How Well Do You Know Your Endo?

Author and endometriosis advocate Jessica Murnane shares thoughts from her new book, Know Your Endo.

by Sarah Ellis Health Writer

Jessica Murnane is your new endometriosis BFF. The 44-year-old creative consultant from Charleston, SC, knows a thing or two about endo—she has stage IV and has been living with it for over a decade. Murnane began speaking publicly about endometriosis in her 2017 cookbook, One Part Plant, in which she briefly mentioned how plant-based eating had helped her manage her endo symptoms. What started as a passion project has since grown into an online community called “Know Your Endo”—and now, a new book of the same name.

Know Your Endo: An Empowering Guide to Health and Hope with Endometriosis is part practical self-care manual, and part support and advocacy guide for people with endometriosis. Murnane lays out a toolkit for endo warriors (or, as she calls them, her “friendos”) to live and thrive despite the tough mental and physical impacts of endometriosis. She combines scientific research and expert interviews with the real-life voices of people living with endometriosis and sharing their highs and lows.

Know Your Endo
Courtesy of the subject

We spoke with Murnane about her endometriosis journey, misconceptions about this chronic condition, and what she hopes her book will bring to people’s lives.

HealthCentral: Why did you decide to write a book for people with endometriosis?

Jessica Murnane: In my cookbook One Part Plant (which came out in 2017), I included one small page about endo. I had a lot of readers message me and say, “Oh my gosh, that page in your cookbook helped me get diagnosed,” or “That page in your cookbook helped me feel seen for the first time.” The response made me feel like, “I don’t need to write another cookbook, I’d like to write an endo book.” If a cookbook is helping diagnose people, there seems to be a lack of information out there.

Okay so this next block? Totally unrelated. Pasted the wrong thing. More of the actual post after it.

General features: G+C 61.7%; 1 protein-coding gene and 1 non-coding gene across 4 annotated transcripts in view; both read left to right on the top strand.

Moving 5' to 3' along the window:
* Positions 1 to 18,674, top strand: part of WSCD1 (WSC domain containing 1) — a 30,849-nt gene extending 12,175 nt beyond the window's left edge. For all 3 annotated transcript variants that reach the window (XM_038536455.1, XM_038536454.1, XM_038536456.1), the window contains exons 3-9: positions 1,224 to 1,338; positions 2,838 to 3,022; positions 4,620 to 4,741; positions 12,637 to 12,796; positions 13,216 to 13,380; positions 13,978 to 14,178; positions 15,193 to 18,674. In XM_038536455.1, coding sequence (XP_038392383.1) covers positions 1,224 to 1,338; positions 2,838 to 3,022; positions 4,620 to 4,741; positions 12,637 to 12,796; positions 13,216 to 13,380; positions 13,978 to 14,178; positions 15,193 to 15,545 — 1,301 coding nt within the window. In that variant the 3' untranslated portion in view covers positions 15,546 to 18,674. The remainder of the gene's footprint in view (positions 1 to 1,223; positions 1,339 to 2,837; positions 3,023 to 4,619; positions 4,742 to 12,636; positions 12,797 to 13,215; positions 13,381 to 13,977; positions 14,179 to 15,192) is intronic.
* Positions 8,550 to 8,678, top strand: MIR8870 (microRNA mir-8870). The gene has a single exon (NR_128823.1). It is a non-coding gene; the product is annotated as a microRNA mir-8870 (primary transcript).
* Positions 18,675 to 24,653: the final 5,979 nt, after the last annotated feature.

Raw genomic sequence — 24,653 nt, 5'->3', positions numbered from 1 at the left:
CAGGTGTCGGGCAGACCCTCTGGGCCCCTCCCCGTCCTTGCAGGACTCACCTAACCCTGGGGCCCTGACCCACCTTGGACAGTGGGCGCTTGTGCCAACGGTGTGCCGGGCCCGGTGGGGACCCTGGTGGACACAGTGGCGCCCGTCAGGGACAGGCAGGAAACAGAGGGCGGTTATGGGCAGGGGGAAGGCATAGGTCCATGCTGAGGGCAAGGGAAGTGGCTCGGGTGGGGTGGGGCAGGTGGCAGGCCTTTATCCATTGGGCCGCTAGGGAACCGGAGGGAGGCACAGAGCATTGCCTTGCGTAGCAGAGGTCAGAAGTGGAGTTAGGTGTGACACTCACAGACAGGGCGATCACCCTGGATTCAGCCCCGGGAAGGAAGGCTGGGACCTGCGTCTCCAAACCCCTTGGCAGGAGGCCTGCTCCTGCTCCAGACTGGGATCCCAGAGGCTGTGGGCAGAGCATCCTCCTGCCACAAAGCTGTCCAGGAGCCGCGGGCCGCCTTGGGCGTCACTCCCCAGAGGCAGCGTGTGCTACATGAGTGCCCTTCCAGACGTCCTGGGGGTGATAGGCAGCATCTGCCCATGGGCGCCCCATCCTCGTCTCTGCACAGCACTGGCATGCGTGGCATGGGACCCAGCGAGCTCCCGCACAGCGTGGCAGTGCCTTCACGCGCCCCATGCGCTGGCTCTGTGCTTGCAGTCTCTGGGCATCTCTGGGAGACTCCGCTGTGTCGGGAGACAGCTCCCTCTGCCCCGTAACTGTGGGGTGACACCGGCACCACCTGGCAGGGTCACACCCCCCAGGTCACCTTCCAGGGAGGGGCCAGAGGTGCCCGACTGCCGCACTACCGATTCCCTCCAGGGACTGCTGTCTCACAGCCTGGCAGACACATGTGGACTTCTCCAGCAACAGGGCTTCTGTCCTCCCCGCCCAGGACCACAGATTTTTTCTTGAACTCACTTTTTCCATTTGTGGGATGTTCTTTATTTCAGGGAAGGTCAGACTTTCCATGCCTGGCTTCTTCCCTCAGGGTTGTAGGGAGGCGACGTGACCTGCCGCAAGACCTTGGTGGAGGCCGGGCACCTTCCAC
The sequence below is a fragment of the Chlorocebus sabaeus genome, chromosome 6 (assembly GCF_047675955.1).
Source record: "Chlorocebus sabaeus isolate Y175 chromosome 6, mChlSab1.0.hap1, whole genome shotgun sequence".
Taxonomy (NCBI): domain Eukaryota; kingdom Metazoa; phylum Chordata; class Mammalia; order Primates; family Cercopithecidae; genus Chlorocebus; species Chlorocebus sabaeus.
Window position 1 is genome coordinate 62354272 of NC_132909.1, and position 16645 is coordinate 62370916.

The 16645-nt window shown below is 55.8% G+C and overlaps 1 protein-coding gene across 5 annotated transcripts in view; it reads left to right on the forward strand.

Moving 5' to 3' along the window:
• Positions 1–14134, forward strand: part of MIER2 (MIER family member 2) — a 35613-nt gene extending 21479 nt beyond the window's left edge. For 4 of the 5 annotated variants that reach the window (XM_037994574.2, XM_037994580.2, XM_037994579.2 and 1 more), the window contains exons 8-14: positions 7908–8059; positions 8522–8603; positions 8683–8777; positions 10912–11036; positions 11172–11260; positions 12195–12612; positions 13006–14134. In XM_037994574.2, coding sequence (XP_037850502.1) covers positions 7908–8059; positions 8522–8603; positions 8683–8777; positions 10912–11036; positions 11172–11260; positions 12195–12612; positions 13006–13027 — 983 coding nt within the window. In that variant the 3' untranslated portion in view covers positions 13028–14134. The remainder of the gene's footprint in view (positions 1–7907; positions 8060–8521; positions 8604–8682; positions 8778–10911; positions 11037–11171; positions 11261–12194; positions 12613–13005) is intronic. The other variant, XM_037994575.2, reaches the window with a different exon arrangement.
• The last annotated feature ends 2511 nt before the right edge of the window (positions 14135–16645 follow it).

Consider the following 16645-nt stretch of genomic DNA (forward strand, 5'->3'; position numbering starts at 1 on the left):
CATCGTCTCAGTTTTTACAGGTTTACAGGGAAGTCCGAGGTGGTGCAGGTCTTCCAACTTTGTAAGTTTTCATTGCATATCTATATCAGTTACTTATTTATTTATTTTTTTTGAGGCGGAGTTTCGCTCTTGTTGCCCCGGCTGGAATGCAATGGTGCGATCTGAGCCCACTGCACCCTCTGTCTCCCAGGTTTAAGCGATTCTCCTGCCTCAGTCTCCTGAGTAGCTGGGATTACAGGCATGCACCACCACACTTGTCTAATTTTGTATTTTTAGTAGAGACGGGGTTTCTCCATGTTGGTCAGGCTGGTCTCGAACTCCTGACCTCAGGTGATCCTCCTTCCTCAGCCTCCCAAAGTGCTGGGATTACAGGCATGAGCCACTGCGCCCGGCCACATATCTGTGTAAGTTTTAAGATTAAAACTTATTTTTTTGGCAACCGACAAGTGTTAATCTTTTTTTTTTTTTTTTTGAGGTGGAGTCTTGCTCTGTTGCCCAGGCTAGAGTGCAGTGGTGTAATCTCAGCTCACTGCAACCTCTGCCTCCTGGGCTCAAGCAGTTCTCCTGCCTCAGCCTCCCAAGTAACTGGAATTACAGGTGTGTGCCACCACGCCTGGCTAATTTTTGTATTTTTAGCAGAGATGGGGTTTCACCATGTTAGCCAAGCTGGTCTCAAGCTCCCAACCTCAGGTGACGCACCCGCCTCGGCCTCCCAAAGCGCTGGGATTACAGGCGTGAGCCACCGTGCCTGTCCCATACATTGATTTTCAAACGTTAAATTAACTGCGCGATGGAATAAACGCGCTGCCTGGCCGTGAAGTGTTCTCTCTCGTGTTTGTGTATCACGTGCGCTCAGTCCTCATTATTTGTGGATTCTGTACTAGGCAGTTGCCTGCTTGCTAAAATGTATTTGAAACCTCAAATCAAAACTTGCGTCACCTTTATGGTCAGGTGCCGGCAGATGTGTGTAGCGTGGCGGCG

It felt really hard to write this book in the beginning, because with endo, you can’t just wrap it up with a bow and say, “Here’s the happy ending.” But the thing I wanted to do most was just give people the most up-to-date information so they can feel empowered to start making health choices for themselves. And also, just to help people feel less alone.

HC: You get very personal about your endometriosis story in the book. What made you decide to be so open about your own challenges, specifically related to mental health?

Murnane: A lot of times when we see people online or read their books, we only see their “after,” and we don’t really see the “before.” I think it’s important to show that is a path. I didn’t read a book and get better all of a sudden; my endo journey has been almost a decade in the making, and I’m still working on it. I think it’s important for people to see that you can start at the bottom and gradually work your way back out—I don’t want to ever say I’m “on the other side,” but I feel so much better now.

HC: Speaking of mental health, you have a whole chapter on stress and endo, or as you call it, “strendo.” How are mental health and stress relevant to endometriosis?

Murnane: A lot of people with endo feel that in the doctor’s office, they are barely given physical treatment options, and the mental health part is not even addressed. In one 2019 BBC study, researchers interviewed over 13,500 people with endo, and nearly half of them said they have suicidal thoughts.

This isn’t something that’s all in your head. One of the doctors I interviewed said, “Imagine someone walking around with an acute broken arm every day. You might have more compassion for that person because you can see their broken arm.” But endo is a condition you can’t see, and it feels very lonely sometimes. So, I think the mental health component needs to be addressed more.

HC: This statistic in the career chapter was particularly startling: On weeks where their symptoms are bad, people with endometriosis can lose seven to ten hours of productivity at work. And yet, most continue to push through the pain without taking time off. Why is it so hard to talk about endometriosis with your boss and coworkers?

Murnane: We’ve sadly been conditioned to not talk about periods. And for endo, the pain isn’t just during your period—if you have fatigue five days out of the week, that’s something that’s really hard to talk about. People might wonder, “Why don’t you get more sleep?” or “Why don’t you do this one thing differently?” I don’t think people understand endo on a whole.

HC: Another stereotype about endometriosis is that it has historically been regarded as a cisgender white woman’s disease. Why does this stereotype persist, and how does it harm the endometriosis community?